Chemist and atmospheric scientist, A.R. Ravishankara, is part of team suggesting new steps in ending ozone layer depletion

The Montreal Protocol, finalized in 1987 and now ratified by 197 countries, has been healing the global ozone layer by phasing out the production of numerous ozone-depleting substances, avoiding more global warming than any other climate treaty to date.

However, research is showing that the success of the protocol is being hindered, and it may be time to make some changes for its continued success.

A.R. Ravishankara, University Distinguished Professor of Chemistry and Atmospheric Science, Colorado State University

In a paper published in Nature Communications, A.R. Ravishankara, a CSU University Distinguished Professor in the Departments of Chemistry and Atmospheric Science, along with collaborators Professor Susan Solomon from the Massachusetts Institute of Technology and Professor Joseph Alcamo from the University of Sussex, discussed the unexpected emissions of chlorofluorocarbons (CFCs), carbon tetrachloride (CCl4), and hydrofluorocarbons (HFC) related to air conditioning and cooling that are not where they should be as expected by the Montreal Protocol. The paper also exposed possible leakages from feedstocks and other industrial processes that are not currently controlled in the Montreal Protocol.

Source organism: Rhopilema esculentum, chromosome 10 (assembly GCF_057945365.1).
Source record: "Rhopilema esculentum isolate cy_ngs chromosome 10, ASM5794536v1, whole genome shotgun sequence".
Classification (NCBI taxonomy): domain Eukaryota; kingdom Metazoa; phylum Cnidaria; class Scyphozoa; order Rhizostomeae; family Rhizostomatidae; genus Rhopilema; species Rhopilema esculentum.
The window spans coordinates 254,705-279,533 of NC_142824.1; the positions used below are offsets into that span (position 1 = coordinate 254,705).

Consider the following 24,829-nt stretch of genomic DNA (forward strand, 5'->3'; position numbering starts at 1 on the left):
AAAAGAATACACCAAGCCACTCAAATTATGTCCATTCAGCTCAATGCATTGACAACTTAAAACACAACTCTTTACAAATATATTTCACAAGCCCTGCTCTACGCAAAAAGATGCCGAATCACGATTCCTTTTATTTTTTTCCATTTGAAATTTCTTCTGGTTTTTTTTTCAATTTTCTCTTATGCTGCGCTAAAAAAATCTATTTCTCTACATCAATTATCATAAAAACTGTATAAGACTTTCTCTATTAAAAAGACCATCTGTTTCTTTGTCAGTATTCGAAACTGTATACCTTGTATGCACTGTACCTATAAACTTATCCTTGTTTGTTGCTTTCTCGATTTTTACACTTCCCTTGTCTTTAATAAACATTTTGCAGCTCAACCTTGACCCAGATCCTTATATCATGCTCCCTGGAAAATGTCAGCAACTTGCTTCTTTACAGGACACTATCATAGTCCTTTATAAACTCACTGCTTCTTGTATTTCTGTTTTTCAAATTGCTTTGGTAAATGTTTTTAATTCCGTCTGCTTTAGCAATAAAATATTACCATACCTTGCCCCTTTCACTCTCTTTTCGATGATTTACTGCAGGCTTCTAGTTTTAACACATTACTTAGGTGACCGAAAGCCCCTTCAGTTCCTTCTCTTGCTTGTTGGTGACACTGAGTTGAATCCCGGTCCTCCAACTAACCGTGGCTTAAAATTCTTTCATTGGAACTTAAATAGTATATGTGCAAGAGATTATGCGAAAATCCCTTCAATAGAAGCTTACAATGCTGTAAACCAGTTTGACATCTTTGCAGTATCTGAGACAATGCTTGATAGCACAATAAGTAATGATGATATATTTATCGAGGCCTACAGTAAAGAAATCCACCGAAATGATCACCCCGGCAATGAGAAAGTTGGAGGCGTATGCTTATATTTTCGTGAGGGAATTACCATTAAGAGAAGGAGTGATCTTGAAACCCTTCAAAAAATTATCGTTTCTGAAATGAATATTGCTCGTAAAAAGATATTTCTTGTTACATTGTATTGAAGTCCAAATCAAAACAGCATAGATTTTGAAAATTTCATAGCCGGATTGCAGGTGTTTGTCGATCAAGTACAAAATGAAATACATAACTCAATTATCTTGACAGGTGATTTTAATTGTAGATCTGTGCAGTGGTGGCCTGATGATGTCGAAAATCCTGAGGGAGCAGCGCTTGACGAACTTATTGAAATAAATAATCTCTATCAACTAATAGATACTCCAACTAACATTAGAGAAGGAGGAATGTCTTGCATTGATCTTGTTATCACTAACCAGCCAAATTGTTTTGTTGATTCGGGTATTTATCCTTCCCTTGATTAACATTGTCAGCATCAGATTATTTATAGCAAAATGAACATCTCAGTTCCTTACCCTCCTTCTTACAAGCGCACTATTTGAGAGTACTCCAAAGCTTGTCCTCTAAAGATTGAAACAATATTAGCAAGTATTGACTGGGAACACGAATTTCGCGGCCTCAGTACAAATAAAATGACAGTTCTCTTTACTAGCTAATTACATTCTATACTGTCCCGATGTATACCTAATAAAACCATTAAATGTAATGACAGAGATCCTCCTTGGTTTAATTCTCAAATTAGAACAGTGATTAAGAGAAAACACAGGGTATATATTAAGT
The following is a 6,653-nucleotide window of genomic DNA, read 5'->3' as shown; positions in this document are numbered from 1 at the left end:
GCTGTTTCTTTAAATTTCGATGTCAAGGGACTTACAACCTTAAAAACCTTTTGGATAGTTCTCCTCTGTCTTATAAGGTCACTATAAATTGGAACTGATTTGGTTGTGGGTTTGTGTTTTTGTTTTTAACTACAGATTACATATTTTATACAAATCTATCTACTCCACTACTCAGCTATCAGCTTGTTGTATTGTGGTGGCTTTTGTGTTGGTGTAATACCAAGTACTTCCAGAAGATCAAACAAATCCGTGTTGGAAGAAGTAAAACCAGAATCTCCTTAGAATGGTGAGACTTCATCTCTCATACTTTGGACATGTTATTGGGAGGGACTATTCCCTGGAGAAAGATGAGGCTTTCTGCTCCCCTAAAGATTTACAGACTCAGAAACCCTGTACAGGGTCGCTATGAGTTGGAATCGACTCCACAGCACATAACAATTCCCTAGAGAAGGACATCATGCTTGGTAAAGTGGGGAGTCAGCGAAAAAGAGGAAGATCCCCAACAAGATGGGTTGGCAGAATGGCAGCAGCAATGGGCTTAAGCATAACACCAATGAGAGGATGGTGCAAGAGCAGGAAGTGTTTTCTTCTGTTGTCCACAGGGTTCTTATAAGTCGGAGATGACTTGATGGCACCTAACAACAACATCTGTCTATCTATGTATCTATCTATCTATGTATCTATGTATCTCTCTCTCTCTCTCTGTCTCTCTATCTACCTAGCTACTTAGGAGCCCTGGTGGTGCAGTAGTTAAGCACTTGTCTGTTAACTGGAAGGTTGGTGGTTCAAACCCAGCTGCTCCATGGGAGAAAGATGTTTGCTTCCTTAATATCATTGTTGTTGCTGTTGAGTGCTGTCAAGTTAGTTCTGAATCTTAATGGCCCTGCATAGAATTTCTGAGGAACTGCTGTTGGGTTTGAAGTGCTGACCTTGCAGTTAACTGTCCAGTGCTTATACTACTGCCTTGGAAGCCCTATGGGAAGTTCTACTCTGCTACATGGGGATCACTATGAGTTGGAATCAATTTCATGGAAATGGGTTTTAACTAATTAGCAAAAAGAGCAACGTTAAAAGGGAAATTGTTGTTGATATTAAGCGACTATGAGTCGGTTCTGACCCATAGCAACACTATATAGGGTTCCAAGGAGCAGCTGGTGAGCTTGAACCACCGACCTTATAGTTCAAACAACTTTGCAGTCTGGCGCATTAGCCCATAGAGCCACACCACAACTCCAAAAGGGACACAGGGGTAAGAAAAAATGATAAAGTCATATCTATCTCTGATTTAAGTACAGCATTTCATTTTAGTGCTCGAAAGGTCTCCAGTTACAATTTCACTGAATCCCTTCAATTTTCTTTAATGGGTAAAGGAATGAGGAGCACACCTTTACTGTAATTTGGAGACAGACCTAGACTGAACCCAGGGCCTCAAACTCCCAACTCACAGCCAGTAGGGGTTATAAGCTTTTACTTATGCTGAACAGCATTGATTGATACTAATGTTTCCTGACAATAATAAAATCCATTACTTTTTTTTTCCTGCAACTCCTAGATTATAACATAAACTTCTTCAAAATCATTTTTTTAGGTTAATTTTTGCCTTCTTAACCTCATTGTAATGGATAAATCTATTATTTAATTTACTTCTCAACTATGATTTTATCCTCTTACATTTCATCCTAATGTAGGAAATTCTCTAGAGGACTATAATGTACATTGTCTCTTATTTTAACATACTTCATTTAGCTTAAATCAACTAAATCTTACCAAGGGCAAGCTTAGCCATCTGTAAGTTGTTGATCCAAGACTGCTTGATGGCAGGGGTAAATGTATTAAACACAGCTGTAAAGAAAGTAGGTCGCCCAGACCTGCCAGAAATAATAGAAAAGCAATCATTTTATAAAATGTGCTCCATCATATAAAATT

“There are a few things that need to happen soon,” Ravishankara said. “First, the Kigali Amendment needs to be ratified by all countries and the greenhouse gas, HFC23, needs to be curtailed. Second, we need to prevent what I call ‘rogue emissions,’ which are emissions that shouldn’t be there, but they are. That requires a lot of scientific input to actually know such emissions are happening and to pinpoint where emissions are coming from so the countries involved can take the necessary action.”

Graphic by A.R. Ravishankara addressing what could be should these unexpected emissions be eliminated.

Working on the protocol

Ravishankara has been involved in the Montreal Protocol even before it began, working on the assessments that helped the international climate agreement come about. From 2010 to 2014, he co-chaired the Quadrennial Ozone Layer Assessment under the World Meteorological Organization and the United Nations Environment Programme (UNEP). With his extensive research on HFCs, he was also a major player in the Protocol’s 2016 Kigali Amendment, designed to reduce the use of HFCs. Ravishankara continues to work on these assessments and is currently the chair of Vienna Convention Trust Fund of UNEP, which oversees the use of funds to foster ozone layer science.

For changes to happen, agreement is required from almost all the parties involved. Ravishankara’s paper offers another piece for their consideration. Read the entire paper in Nature Communications.